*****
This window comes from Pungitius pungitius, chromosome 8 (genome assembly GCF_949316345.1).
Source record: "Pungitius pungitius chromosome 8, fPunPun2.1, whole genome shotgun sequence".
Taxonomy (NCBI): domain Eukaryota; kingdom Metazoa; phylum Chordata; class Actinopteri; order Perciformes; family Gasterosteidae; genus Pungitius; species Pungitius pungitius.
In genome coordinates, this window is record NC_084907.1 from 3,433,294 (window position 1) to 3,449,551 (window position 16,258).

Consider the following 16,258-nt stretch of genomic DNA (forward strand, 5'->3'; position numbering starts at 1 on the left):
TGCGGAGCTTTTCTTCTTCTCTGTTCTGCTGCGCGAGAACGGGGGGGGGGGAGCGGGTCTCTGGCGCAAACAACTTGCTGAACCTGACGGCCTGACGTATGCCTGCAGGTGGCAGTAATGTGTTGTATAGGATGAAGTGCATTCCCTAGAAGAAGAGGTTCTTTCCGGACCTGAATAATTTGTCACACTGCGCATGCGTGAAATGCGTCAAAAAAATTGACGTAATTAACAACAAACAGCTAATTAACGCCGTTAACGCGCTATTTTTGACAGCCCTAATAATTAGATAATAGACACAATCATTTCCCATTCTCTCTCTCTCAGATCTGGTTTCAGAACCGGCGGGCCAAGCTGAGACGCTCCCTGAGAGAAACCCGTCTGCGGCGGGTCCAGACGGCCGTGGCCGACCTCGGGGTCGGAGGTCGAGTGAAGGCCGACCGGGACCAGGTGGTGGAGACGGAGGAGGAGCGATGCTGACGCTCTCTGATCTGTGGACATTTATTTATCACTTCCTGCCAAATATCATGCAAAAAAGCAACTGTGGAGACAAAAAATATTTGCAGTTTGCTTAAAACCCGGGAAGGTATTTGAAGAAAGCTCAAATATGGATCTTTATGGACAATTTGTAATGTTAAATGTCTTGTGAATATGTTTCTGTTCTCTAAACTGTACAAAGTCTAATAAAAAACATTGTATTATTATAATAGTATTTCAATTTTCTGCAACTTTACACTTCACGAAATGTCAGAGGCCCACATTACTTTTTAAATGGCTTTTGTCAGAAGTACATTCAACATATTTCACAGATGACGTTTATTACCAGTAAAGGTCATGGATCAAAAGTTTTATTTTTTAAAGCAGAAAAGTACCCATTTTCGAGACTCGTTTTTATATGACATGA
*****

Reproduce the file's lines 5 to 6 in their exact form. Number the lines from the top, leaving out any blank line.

Consider the following 16,258-nt stretch of genomic DNA (forward strand, 5'->3'; position numbering starts at 1 on the left):
TGCGGAGCTTTTCTTCTTCTCTGTTCTGCTGCGCGAGAACGGGGGGGGGGGAGCGGGTCTCTGGCGCAAACAACTTGCTGAACCTGACGGCCTGACGTATGCCTGCAGGTGGCAGTAATGTGTTGTATAGGATGAAGTGCATTCCCTAGAAGAAGAGGTTCTTTCCGGACCTGAATAATTTGTCACACTGCGCATGCGTGAAATGCGTCAAAAAAATTGACGTAATTAACAACAAACAGCTAATTAACGCCGTTAACGCGCTATTTTTGACAGCCCTAATAATTAGATAATAGACACAATCATTTCCCATTCTCTCTCTCTCAGATCTGGTTTCAGAACCGGCGGGCCAAGCTGAGACGCTCCCTGAGAGAAACCCGTCTGCGGCGGGTCCAGACGGCCGTGGCCGACCTCGGGGTCGGAGGTCGAGTGAAGGCCGACCGGGACCAGGTGGTGGAGACGGAGGAGGAGCGATGCTGACGCTCTCTGATCTGTGGACATTTATTTATCACTTCCTGCCAAATATCATGCAAAAAAGCAACTGTGGAGACAAAAAATATTTGCAGTTTGCTTAAAACCCGGGAAGGTATTTGAAGAAAGCTCAAATATGGATCTTTATGGACAATTTGTAATGTTAAATGTCTTGTGAATATGTTTCTGTTCTCTAAACTGTACAAAGTCTAATAAAAAACATTGTATTATTATAATAGTATTTCAATTTTCTGCAACTTTACACTTCACGAAATGTCAGAGGCCCACATTACTTTTTAAATGGCTTTTGTCAGAAGTACATTCAACATATTTCACAGATGACGTTTATTACCAGTAAAGGTCATGGATCAAAAGTTTTATTTTTTAAAGCAGAAAAGTACCCATTTTCGAGACTCGTTTTTATATGACATGA